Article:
Martin Scorsese returns to the 1970s with his new Netflix movie, Rolling Thunder Revue: A Bob Dylan Story. It's mostly a documentary about Dylan's hallowed 1975 surprise concert tour that relies on new interviews with many involved (including Dylan himself) as well as plenty of fascinating archival concert and interview footage.
While Revue details a real-life story, Scorsese blends fact and fiction in some notably weird ways. Rolling Stone helpfully decided to aid viewers in sorting out what's true and what's not.
Here are the made-up parts and some debunkery, courtesy of RS:
1. A teenage Sharon Stone joined the tour after being invited by Dylan
Well, no. That's all made up, as are photos of young Stone and Dylan together. Additionally, she adds two years to her age for the gag, which you have to admire, given most famous actors would rather lose a thumb than have anyone think they are actually older than they really are.
2. Dylan was inspired to wear white facepaint after seeing KISS in concert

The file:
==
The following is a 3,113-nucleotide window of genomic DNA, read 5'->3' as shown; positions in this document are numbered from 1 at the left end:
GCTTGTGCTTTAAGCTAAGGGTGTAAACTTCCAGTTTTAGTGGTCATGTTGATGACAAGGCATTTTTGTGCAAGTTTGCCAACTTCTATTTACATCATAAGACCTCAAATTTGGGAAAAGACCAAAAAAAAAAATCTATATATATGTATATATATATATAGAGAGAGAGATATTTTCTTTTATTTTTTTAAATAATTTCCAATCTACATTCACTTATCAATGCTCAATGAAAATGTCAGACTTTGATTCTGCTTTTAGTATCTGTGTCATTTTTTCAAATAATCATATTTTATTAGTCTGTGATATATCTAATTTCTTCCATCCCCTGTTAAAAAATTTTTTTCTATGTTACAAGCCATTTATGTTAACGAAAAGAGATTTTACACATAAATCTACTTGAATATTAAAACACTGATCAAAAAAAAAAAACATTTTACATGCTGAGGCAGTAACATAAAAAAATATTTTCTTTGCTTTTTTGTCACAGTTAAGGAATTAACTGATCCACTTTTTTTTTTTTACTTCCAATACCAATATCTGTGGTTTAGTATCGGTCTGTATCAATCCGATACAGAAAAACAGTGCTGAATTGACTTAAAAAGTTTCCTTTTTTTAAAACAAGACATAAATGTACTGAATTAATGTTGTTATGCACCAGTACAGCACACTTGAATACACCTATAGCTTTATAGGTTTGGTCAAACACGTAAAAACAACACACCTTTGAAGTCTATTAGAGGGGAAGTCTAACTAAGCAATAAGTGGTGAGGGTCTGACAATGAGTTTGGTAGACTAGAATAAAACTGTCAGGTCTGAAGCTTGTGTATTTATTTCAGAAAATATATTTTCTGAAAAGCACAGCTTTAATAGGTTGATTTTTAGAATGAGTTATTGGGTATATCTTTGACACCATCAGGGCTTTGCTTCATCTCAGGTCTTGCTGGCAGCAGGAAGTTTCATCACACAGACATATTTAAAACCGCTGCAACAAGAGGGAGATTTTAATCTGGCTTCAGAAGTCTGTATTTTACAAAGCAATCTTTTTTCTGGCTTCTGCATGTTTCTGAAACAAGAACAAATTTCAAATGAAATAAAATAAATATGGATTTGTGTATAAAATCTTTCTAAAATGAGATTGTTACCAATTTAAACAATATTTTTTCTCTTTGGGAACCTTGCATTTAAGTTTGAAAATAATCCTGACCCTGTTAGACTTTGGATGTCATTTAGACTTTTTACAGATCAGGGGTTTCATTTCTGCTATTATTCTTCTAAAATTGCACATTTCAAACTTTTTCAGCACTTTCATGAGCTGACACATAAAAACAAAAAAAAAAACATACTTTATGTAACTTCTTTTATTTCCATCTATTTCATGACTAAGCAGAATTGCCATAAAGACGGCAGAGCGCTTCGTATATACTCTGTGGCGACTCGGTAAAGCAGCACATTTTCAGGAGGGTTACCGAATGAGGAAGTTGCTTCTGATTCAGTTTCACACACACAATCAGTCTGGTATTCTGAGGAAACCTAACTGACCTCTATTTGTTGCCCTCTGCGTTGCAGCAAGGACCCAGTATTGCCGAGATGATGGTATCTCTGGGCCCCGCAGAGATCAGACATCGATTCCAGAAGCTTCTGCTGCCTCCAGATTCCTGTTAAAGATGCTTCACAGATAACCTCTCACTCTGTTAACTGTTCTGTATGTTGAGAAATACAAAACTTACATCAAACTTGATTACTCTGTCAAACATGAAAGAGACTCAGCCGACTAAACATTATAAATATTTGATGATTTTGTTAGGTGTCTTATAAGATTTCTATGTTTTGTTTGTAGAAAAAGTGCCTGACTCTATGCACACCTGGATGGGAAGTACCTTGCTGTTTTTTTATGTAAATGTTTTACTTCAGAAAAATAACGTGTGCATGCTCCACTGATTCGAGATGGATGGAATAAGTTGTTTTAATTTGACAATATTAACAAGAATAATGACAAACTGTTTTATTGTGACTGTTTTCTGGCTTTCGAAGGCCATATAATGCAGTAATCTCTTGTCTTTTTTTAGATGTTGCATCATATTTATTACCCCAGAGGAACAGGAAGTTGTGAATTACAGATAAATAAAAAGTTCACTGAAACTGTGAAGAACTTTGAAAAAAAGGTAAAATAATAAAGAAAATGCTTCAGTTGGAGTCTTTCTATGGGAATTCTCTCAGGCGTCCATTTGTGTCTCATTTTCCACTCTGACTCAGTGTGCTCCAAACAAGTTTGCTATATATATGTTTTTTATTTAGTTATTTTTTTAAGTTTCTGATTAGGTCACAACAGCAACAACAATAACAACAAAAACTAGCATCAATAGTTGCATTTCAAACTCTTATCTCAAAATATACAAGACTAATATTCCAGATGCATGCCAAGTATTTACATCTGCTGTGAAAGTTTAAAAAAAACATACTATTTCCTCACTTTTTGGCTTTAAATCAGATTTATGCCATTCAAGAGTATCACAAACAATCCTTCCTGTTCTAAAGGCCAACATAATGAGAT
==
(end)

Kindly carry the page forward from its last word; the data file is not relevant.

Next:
That falls under the "wish it was true" category. It's not, though. Dylan couldn't have attended the KISS show in Queens mentioned in the movie anyway, as RS reports the band didn't play a show there after 1973. Dylan's stage makeup, which at one point was playfully imitated by his pal Joan Baez, was supposedly inspired by a French art film.
3. Stefan van Dorp directed the original footage of the 'Rolling Thunder Revue'
There is no Stefan van Dorp. The man playing him in the Scorsese doc is actually Bette Midler's husband, Martin von Haselberg.
4. Congressman Jack Tanner used his influence with Jimmy Carter to attend a Rolling Thunder show at Niagara Falls
Tanner is a fictional character played by an actor named Michael Murphy. Rolling Stone reports the name came from "Robert Altman’s 1988 campaign mockumentary Tanner ’88, which was written by Garry Trudeau."
5. Paramount Pictures CEO Jim Gianopulos was a Rolling Thunder tour promoter
According to RS, Gianopulos wasn't even in entertainment at the time—he was a law student at Fordham University.
Rolling Thunder Revue: A Bob Dylan Story is still full of previously unseen footage, and for that reason alone is a major piece of musical history.
It's been streaming on Netflix since June 11—go see for yourself.